by: Christina Binz
For those wishing to pursue a career in entertainment or sports public relations, top professionals in the industries summed it up: It’s not a job; it’s a lifestyle.
During the PRSSA 2009 National Conference in San Diego, four executives shared their experiences and advice for committing to a career in entertainment and sports public relations. Cathy Williams, communications director for KCET/PBS, served as moderator for the panel consisting of Karen Lee, media relations consultant for W&W Public Relations, Warren Miller, director of media relations for the San Diego Padres and Nicole Marostica, director of ABC Entertainment Group.
Each of these experts in their industries relayed how different and time-consuming the profession is. From dealing with clients, media and the community, to handling crises and the ever-changing technology, a lot goes into these worlds.
“The hours don’t fit into a box,” said Marostica, who went on to explain the tasks she deals with everyday. “Do you guys know who Isaiah Washington is? Or should I say ‘was?’” Marostica shared her story of handling the crisis after the particular ABC’s Grey’s Anatomy star called another co-star by a homophobic slur. She also described dealing with controversial scripts, hard-to-work-with actors, and the immediacy of the Internet.
Marostica recalled that news of the Washington incident appeared online three minutes after it happened. Lee, whose company’s client roster includes Janet Jackson, Jermaine Dupri and Ludacris, also understands how the presence of the Internet affects her job and her client’s image.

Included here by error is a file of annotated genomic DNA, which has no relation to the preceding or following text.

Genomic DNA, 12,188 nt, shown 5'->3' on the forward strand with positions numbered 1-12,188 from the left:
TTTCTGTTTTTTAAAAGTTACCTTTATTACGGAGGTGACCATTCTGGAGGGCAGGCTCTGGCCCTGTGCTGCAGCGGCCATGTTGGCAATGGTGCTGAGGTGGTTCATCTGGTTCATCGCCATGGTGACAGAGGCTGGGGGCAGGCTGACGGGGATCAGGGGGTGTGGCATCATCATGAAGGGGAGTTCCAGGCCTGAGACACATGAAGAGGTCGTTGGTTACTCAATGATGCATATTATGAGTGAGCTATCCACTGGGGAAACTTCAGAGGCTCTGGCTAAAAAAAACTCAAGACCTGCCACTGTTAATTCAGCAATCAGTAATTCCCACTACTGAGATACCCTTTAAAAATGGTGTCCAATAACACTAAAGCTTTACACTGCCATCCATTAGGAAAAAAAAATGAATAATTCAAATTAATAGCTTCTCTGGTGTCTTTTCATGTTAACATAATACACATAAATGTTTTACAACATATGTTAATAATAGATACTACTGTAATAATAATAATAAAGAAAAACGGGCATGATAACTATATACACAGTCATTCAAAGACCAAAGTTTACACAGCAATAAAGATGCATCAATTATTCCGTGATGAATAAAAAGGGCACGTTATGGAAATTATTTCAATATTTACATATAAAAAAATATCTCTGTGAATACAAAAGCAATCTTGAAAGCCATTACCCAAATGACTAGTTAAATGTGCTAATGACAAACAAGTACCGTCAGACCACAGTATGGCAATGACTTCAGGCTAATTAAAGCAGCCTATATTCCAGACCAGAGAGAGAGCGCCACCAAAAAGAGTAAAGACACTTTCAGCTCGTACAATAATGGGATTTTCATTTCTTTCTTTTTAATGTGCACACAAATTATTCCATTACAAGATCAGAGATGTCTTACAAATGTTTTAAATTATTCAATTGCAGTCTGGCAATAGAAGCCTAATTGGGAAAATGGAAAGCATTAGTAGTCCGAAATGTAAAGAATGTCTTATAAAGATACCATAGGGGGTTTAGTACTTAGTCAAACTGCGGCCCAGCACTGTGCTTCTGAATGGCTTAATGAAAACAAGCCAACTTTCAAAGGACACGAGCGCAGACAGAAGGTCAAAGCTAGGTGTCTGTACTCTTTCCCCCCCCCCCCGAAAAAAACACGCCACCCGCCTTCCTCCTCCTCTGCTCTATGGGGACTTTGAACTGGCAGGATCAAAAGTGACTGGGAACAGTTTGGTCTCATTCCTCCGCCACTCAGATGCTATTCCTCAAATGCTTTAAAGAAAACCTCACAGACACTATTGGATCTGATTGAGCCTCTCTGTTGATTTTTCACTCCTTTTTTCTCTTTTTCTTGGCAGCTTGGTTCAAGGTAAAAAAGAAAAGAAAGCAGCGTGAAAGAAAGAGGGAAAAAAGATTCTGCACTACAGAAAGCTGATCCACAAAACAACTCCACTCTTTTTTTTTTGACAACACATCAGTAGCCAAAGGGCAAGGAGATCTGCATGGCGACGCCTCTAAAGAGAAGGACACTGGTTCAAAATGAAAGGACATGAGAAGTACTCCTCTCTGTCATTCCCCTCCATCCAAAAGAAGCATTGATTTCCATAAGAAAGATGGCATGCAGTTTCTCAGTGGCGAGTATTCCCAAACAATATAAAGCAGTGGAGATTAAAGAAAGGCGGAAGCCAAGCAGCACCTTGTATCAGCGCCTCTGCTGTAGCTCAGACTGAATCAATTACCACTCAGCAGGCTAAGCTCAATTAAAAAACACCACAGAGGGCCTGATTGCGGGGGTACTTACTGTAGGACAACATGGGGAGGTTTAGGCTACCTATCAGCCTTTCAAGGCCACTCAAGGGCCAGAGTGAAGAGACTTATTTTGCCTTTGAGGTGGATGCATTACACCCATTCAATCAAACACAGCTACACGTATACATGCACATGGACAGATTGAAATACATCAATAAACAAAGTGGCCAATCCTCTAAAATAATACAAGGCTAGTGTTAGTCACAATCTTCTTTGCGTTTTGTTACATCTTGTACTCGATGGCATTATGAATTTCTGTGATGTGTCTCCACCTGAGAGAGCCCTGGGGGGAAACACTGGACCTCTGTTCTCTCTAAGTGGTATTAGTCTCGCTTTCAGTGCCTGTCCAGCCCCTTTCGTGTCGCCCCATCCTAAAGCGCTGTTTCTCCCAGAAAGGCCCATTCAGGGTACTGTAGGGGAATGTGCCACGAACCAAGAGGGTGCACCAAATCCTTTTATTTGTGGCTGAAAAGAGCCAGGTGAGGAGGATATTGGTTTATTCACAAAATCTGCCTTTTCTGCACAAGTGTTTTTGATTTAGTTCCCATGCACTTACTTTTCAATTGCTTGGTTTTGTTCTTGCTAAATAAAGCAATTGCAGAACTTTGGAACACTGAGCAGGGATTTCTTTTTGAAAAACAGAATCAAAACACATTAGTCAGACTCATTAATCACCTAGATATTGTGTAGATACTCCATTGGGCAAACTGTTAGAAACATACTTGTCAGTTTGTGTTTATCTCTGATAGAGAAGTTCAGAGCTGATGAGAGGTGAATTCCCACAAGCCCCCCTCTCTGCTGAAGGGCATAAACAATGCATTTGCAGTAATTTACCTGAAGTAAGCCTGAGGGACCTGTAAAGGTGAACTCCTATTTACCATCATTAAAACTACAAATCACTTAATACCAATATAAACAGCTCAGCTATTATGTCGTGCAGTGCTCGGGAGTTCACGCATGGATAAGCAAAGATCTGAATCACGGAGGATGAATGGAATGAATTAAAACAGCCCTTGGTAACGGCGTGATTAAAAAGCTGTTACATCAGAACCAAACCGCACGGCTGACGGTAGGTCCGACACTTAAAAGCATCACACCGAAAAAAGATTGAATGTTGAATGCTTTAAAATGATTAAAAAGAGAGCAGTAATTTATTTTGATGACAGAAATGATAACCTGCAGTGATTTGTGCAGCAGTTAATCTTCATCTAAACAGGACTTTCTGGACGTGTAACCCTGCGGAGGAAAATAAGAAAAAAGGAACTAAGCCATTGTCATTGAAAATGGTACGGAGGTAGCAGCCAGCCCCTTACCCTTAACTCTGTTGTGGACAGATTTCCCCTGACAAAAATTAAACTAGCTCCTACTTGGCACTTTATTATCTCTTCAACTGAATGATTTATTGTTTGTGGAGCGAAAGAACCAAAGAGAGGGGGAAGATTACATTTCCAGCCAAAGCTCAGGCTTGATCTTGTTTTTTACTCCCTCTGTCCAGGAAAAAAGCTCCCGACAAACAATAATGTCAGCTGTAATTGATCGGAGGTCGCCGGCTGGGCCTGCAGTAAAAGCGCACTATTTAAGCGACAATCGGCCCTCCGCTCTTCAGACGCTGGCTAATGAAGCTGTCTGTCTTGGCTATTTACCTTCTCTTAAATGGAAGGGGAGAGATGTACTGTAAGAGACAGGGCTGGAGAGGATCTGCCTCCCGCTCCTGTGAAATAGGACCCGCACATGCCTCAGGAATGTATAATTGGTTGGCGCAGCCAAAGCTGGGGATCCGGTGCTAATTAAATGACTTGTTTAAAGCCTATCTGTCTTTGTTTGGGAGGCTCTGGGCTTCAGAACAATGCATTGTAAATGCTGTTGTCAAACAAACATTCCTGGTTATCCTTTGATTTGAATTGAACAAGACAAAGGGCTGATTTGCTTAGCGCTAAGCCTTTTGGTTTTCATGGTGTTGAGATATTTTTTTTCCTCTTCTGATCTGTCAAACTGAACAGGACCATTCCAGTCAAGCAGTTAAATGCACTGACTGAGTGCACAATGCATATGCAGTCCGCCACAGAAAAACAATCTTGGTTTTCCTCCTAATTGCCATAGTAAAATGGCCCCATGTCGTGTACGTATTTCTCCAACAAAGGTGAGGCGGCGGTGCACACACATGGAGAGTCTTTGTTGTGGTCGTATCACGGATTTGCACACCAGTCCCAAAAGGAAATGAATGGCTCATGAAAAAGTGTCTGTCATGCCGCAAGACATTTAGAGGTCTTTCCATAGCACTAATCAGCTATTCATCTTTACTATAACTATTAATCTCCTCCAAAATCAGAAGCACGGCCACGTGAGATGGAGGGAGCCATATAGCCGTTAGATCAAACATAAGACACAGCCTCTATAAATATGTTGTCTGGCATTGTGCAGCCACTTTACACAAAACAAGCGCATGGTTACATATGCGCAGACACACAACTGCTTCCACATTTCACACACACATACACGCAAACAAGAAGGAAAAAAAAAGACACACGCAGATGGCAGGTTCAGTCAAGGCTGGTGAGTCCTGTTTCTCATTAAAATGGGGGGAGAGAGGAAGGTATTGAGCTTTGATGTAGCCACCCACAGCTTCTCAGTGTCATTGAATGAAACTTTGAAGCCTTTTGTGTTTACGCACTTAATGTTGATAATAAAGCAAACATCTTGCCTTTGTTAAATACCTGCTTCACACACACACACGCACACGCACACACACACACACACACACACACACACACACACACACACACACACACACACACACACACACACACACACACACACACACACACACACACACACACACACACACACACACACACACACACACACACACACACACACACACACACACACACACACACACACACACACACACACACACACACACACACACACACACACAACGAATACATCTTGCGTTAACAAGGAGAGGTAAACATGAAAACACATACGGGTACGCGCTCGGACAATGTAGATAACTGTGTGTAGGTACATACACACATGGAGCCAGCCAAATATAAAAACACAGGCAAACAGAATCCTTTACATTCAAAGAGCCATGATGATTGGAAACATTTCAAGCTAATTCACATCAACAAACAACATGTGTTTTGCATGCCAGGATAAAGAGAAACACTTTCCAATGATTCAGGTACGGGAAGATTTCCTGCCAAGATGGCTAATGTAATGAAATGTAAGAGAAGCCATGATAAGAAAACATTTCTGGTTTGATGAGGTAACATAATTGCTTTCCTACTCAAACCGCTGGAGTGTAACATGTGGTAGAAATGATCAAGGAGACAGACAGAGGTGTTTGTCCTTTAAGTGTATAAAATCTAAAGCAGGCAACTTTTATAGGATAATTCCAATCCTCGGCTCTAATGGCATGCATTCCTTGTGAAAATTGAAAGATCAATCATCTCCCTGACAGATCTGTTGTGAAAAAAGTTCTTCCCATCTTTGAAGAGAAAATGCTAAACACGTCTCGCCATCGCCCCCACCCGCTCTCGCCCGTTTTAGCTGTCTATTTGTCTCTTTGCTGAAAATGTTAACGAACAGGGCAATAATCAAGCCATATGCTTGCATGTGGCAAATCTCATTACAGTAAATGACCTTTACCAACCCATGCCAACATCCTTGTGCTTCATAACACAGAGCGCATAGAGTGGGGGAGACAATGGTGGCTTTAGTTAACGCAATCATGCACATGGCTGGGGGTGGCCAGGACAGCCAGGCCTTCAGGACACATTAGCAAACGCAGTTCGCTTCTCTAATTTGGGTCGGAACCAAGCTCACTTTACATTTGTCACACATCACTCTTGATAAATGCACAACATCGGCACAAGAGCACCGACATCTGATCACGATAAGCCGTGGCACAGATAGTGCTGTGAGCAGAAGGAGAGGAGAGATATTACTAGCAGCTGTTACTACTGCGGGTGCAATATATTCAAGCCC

“I tell my artists that if you can’t handle the blog, don’t blog,” said Lee. “New technology is supposed to help make people understand their personalities.”
As with any type of public relations, professionals work to promote a brand. But in entertainment and sports pr, the brand is the personality of the client. It must be controlled and conveyed in the way that satisfies both ends of the relationship. For Miller, knowing more about the players that he works with is an essential part of his job.
“Their interests off the field are what helps to deal with the media,” he said. “It leads to the success of their brand.”
Miller ended the discussion with his advice as one of the most important parts of doing well in entertainment and sports pr: “Be proactive.”